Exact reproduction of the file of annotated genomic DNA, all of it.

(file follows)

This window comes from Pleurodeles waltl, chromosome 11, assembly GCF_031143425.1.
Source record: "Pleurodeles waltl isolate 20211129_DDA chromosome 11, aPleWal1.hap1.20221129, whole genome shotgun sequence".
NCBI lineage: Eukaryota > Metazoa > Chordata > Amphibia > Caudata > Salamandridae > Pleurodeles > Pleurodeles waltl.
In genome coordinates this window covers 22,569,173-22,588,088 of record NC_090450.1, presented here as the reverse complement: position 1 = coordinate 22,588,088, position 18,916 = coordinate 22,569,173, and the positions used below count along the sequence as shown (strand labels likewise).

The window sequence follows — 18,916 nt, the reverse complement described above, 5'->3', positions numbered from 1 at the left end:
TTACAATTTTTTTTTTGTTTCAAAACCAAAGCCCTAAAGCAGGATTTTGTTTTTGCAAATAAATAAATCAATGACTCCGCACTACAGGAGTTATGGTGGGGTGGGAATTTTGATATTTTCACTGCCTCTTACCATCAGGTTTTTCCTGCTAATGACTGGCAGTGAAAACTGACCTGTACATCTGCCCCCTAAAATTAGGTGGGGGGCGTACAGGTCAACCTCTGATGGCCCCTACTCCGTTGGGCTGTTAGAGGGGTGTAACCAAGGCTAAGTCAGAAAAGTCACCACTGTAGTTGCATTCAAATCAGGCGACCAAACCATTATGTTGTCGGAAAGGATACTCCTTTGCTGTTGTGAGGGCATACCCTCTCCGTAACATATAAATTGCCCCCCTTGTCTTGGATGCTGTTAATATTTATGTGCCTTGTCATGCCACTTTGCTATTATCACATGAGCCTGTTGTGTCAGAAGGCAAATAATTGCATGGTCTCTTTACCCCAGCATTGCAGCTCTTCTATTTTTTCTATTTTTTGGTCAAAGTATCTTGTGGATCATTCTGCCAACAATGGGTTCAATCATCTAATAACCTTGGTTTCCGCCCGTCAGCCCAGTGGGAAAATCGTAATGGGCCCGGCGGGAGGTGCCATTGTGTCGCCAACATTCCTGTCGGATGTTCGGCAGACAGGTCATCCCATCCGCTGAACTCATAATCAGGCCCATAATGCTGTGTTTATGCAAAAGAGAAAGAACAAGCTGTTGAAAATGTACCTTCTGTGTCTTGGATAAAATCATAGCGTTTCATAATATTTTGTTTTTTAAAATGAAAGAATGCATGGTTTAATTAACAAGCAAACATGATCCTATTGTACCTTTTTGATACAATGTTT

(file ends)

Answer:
This window comes from Pleurodeles waltl, chromosome 11, assembly GCF_031143425.1.
Source record: "Pleurodeles waltl isolate 20211129_DDA chromosome 11, aPleWal1.hap1.20221129, whole genome shotgun sequence".
NCBI lineage: Eukaryota > Metazoa > Chordata > Amphibia > Caudata > Salamandridae > Pleurodeles > Pleurodeles waltl.
In genome coordinates this window covers 22,569,173-22,588,088 of record NC_090450.1, presented here as the reverse complement: position 1 = coordinate 22,588,088, position 18,916 = coordinate 22,569,173, and the positions used below count along the sequence as shown (strand labels likewise).

The window sequence follows — 18,916 nt, the reverse complement described above, 5'->3', positions numbered from 1 at the left end:
TTACAATTTTTTTTTTGTTTCAAAACCAAAGCCCTAAAGCAGGATTTTGTTTTTGCAAATAAATAAATCAATGACTCCGCACTACAGGAGTTATGGTGGGGTGGGAATTTTGATATTTTCACTGCCTCTTACCATCAGGTTTTTCCTGCTAATGACTGGCAGTGAAAACTGACCTGTACATCTGCCCCCTAAAATTAGGTGGGGGGCGTACAGGTCAACCTCTGATGGCCCCTACTCCGTTGGGCTGTTAGAGGGGTGTAACCAAGGCTAAGTCAGAAAAGTCACCACTGTAGTTGCATTCAAATCAGGCGACCAAACCATTATGTTGTCGGAAAGGATACTCCTTTGCTGTTGTGAGGGCATACCCTCTCCGTAACATATAAATTGCCCCCCTTGTCTTGGATGCTGTTAATATTTATGTGCCTTGTCATGCCACTTTGCTATTATCACATGAGCCTGTTGTGTCAGAAGGCAAATAATTGCATGGTCTCTTTACCCCAGCATTGCAGCTCTTCTATTTTTTCTATTTTTTGGTCAAAGTATCTTGTGGATCATTCTGCCAACAATGGGTTCAATCATCTAATAACCTTGGTTTCCGCCCGTCAGCCCAGTGGGAAAATCGTAATGGGCCCGGCGGGAGGTGCCATTGTGTCGCCAACATTCCTGTCGGATGTTCGGCAGACAGGTCATCCCATCCGCTGAACTCATAATCAGGCCCATAATGCTGTGTTTATGCAAAAGAGAAAGAACAAGCTGTTGAAAATGTACCTTCTGTGTCTTGGATAAAATCATAGCGTTTCATAATATTTTGTTTTTTAAAATGAAAGAATGCATGGTTTAATTAACAAGCAAACATGATCCTATTGTACCTTTTTGATACAATGTTT